Becoming living members of the Church

by | May 16, 2022 | Life, Work and the World

“Be careful not to deceive yourself, because one can be very devout and, at the same time, very wicked.”

( St. Francis de Sales)

 

Once in a while there will be a day in which a few things ‘cross my radar’ that seem to be connected. I began Sunday morning reading from the  Msgr. Fenton’s book, ‘The Church of Christ’.[1] Msgr. Fenton (RIP) is considered a pre-eminent theologian yet his writing is accessible. In chapter IV, he provides proper definition of the saying that the Holy Spirit is the soul of the church by examining Pope encyclicals and the De Ecclesia Militante (The Church Militant) written by the great 16th century Jesuit St. Robert Bellarmine. In recent centuries, teachers of the faith misused Bellarmine’s writings to claim that two types of ‘societies’ exist as Church. One is the physical, visible church. The other (they claimed) is the invisible society, distinct from the Catholic church, of “good men and women” (not necessarily baptized) “bound together by ties of faith and charity”. By doing so, they claim that all people of good will are members of the Holy Spirit; in other words, all paths lead to Heaven.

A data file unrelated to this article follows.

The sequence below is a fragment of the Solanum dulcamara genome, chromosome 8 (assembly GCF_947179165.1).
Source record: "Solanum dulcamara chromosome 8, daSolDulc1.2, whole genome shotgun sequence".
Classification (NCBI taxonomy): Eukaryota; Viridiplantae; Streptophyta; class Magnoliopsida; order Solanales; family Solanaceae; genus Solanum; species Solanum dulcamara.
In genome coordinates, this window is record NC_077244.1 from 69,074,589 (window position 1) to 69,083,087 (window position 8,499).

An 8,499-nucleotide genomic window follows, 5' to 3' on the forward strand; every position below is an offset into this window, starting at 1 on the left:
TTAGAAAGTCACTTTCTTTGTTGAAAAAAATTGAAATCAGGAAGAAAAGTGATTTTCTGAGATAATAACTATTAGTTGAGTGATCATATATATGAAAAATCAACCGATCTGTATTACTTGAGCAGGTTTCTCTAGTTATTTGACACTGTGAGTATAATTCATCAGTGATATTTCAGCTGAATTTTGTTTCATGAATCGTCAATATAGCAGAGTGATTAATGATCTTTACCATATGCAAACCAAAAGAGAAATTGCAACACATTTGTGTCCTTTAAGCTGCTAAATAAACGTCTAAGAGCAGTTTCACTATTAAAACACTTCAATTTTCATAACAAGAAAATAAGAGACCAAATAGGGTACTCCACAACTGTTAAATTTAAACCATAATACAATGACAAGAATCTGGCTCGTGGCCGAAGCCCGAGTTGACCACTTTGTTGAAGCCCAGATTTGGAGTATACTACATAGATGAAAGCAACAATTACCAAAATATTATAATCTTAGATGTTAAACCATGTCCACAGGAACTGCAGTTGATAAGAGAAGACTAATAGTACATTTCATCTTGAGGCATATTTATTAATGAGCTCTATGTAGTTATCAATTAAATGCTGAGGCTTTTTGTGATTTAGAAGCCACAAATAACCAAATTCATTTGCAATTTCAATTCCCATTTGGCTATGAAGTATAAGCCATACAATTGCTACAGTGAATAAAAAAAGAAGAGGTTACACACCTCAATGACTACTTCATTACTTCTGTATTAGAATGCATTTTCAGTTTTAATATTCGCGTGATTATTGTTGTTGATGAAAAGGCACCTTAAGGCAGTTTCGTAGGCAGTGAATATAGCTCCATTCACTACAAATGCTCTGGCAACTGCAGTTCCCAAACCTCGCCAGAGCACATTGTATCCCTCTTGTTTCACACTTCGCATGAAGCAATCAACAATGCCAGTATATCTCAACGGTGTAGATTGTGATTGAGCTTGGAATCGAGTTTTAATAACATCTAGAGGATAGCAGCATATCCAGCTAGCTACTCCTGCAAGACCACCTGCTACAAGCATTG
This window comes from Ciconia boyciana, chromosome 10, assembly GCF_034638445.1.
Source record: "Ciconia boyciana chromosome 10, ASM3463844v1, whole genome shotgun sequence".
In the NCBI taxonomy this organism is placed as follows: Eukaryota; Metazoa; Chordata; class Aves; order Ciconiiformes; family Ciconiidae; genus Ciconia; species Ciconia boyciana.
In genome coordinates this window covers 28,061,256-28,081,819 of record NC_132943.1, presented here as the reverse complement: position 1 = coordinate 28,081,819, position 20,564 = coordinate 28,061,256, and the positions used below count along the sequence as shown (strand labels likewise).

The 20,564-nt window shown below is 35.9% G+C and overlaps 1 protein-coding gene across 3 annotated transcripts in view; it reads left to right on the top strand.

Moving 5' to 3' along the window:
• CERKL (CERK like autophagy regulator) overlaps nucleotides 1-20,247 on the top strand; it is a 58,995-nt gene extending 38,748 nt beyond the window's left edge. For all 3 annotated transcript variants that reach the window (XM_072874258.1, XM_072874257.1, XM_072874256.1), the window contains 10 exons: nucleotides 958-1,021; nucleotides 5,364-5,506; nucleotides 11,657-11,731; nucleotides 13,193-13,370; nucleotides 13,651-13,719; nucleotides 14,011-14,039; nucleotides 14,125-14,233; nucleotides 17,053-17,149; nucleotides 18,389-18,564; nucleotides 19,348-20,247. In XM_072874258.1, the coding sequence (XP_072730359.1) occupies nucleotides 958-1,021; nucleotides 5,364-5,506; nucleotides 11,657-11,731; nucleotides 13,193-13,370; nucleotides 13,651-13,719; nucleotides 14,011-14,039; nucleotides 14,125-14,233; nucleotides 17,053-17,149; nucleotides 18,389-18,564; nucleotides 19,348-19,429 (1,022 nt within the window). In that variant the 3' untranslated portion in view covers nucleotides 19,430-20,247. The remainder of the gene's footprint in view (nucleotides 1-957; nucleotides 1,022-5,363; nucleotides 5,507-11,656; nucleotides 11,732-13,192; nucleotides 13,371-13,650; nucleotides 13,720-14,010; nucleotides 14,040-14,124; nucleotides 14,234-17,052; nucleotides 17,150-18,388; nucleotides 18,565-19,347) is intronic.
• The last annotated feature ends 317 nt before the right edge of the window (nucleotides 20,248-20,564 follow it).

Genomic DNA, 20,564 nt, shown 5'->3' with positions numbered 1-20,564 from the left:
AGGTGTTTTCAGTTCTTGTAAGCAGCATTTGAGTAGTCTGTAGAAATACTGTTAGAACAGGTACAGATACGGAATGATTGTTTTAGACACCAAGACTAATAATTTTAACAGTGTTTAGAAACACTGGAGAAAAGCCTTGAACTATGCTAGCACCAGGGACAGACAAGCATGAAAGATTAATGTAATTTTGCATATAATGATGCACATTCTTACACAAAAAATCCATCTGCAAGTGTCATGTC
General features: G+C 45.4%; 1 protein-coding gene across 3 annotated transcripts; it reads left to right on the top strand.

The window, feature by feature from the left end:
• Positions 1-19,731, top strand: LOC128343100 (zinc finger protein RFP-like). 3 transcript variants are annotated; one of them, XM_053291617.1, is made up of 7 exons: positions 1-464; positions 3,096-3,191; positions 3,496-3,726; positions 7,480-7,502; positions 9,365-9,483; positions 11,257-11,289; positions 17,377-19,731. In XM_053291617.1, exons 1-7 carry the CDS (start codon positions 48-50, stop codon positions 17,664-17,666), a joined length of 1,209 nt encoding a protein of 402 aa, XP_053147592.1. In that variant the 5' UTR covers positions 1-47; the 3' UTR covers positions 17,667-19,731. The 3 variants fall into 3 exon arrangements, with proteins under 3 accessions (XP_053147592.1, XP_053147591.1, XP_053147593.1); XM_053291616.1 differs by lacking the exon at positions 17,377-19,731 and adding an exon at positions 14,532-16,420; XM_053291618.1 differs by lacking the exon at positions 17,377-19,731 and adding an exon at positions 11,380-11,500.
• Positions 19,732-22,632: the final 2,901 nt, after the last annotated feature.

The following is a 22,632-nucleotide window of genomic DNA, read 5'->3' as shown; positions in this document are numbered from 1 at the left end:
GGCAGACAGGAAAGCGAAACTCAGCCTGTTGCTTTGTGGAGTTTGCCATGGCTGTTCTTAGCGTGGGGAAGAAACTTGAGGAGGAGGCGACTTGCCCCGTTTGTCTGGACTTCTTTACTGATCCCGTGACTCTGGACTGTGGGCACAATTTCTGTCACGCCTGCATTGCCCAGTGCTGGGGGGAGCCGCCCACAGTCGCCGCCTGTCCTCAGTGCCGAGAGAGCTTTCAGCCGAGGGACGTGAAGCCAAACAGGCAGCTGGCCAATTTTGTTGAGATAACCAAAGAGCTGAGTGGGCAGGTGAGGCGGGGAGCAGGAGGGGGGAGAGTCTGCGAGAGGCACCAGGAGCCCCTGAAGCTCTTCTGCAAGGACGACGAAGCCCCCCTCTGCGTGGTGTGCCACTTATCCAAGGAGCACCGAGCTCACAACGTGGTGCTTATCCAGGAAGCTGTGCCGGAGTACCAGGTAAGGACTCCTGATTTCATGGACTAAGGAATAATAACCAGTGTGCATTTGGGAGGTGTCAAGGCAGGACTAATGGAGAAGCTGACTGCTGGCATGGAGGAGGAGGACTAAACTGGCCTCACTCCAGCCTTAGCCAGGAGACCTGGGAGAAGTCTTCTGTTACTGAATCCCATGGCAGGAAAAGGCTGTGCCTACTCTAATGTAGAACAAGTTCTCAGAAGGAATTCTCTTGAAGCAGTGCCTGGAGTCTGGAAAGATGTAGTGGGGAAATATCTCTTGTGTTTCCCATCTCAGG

It is Msgr. Fenton’s explanation of De Ecclesia Militante that speaks to the manner in which we live our day today. Bellarmine taught quite clearly that being members of the Church manifests in visible and invisible ways. Externally, we share the profession of faith and receive sacraments. Invisibly, the Holy Spirit is active in us through the virtues and gifts of the Spirit that are infused into the soul at baptism. These lie dormant unless and until we first act in virtuous ways. Then grace builds upon nature, healing and perfecting us as well as our acts.